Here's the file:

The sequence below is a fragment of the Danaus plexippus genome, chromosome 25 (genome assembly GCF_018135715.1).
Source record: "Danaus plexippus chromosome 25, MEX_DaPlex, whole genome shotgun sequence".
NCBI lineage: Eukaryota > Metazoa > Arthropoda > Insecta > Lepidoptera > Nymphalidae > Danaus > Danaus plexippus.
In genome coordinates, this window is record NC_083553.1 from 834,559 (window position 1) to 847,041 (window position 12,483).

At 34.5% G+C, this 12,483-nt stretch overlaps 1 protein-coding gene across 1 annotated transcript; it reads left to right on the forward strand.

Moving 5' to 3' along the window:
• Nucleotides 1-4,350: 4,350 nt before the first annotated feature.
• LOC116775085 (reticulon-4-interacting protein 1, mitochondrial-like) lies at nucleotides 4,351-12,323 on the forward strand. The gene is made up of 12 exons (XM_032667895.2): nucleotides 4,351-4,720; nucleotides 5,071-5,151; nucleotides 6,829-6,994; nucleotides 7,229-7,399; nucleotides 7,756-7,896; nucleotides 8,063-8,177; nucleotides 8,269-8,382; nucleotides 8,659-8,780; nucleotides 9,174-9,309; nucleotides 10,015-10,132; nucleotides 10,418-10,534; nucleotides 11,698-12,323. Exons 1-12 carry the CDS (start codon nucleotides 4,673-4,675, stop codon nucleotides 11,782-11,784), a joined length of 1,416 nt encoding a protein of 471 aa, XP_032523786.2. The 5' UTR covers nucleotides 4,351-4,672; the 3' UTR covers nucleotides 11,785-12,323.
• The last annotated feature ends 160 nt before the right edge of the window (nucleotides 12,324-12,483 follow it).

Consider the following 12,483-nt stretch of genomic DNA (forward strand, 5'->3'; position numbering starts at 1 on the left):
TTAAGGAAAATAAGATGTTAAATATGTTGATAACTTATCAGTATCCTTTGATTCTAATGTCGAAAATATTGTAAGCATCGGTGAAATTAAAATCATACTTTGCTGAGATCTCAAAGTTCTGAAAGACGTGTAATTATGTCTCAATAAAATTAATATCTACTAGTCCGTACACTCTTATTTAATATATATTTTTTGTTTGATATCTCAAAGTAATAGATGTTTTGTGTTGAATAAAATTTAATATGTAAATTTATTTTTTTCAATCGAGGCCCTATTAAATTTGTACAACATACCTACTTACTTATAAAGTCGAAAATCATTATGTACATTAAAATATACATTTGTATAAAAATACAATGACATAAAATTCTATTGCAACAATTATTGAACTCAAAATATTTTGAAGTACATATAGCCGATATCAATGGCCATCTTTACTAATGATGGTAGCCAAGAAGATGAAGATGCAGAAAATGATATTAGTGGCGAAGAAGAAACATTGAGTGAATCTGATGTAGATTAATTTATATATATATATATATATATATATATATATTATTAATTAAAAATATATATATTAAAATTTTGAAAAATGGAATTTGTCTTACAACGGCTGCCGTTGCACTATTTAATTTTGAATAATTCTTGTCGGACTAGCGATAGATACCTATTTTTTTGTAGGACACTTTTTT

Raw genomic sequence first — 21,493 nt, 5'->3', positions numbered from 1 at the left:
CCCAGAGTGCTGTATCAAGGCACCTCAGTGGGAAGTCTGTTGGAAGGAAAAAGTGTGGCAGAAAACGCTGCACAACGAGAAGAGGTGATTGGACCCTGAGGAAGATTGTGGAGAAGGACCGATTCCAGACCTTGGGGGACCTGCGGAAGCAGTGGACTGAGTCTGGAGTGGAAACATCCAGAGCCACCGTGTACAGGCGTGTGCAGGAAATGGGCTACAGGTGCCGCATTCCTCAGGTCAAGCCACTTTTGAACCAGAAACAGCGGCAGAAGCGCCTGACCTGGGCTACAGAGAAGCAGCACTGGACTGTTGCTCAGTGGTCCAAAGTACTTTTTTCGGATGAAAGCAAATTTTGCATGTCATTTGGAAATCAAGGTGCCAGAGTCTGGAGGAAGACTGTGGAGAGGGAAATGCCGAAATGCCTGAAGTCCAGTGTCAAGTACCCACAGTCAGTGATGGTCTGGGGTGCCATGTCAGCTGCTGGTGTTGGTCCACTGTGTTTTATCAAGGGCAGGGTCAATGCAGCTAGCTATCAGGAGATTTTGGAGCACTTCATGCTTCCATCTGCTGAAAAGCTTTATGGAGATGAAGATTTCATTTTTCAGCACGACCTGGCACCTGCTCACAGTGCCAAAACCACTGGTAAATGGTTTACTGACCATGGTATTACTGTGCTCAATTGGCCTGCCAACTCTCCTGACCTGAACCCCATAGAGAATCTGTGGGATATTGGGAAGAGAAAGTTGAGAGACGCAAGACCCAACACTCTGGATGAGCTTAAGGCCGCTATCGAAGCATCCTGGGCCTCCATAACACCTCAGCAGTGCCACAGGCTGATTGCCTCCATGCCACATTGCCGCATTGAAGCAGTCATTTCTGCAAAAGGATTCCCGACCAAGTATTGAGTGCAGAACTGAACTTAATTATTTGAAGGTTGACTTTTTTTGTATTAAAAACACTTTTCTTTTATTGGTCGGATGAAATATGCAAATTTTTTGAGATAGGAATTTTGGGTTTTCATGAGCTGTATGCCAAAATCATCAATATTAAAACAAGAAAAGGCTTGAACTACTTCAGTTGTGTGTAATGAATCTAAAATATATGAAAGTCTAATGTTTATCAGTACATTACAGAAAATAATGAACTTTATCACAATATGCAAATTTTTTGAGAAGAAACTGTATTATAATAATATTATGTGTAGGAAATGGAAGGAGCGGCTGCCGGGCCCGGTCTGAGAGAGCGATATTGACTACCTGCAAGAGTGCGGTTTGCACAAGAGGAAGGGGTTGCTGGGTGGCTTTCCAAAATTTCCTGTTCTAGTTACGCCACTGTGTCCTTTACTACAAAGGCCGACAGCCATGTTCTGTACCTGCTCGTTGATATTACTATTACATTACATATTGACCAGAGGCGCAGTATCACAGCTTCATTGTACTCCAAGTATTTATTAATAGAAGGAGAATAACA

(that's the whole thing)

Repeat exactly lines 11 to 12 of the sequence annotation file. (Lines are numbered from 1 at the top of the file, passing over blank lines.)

TTAAGGAAAATAAGATGTTAAATATGTTGATAACTTATCAGTATCCTTTGATTCTAATGTCGAAAATATTGTAAGCATCGGTGAAATTAAAATCATACTTTGCTGAGATCTCAAAGTTCTGAAAGACGTGTAATTATGTCTCAATAAAATTAATATCTACTAGTCCGTACACTCTTATTTAATATATATTTTTTGTTTGATATCTCAAAGTAATAGATGTTTTGTGTTGAATAAAATTTAATATGTAAATTTATTTTTTTCAATCGAGGCCCTATTAAATTTGTACAACATACCTACTTACTTATAAAGTCGAAAATCATTATGTACATTAAAATATACATTTGTATAAAAATACAATGACATAAAATTCTATTGCAACAATTATTGAACTCAAAATATTTTGAAGTACATATAGCCGATATCAATGGCCATCTTTACTAATGATGGTAGCCAAGAAGATGAAGATGCAGAAAATGATATTAGTGGCGAAGAAGAAACATTGAGTGAATCTGATGTAGATTAATTTATATATATATATATATATATATATATATATTATTAATTAAAAATATATATATTAAAATTTTGAAAAATGGAATTTGTCTTACAACGGCTGCCGTTGCACTATTTAATTTTGAATAATTCTTGTCGGACTAGCGATAGATACCTATTTTTTTGTAGGACACTTTTTT

Raw genomic sequence first — 21,493 nt, 5'->3', positions numbered from 1 at the left: